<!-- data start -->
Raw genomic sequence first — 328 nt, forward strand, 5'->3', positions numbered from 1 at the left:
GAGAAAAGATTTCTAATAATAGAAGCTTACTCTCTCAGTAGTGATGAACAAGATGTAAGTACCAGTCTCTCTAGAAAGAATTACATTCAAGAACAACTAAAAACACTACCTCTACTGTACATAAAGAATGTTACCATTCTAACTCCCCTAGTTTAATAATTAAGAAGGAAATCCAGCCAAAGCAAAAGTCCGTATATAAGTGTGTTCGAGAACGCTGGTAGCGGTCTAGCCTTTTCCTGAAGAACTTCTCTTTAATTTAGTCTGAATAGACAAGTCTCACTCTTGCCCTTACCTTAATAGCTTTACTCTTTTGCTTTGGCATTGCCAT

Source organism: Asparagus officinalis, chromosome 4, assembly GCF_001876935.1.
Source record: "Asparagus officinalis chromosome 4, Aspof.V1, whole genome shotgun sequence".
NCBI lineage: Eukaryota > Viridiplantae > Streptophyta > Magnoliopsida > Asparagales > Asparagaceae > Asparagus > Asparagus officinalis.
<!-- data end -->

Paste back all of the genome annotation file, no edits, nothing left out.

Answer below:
Raw genomic sequence first — 328 nt, forward strand, 5'->3', positions numbered from 1 at the left:
GAGAAAAGATTTCTAATAATAGAAGCTTACTCTCTCAGTAGTGATGAACAAGATGTAAGTACCAGTCTCTCTAGAAAGAATTACATTCAAGAACAACTAAAAACACTACCTCTACTGTACATAAAGAATGTTACCATTCTAACTCCCCTAGTTTAATAATTAAGAAGGAAATCCAGCCAAAGCAAAAGTCCGTATATAAGTGTGTTCGAGAACGCTGGTAGCGGTCTAGCCTTTTCCTGAAGAACTTCTCTTTAATTTAGTCTGAATAGACAAGTCTCACTCTTGCCCTTACCTTAATAGCTTTACTCTTTTGCTTTGGCATTGCCAT

Source organism: Asparagus officinalis, chromosome 4, assembly GCF_001876935.1.
Source record: "Asparagus officinalis chromosome 4, Aspof.V1, whole genome shotgun sequence".
NCBI lineage: Eukaryota > Viridiplantae > Streptophyta > Magnoliopsida > Asparagales > Asparagaceae > Asparagus > Asparagus officinalis.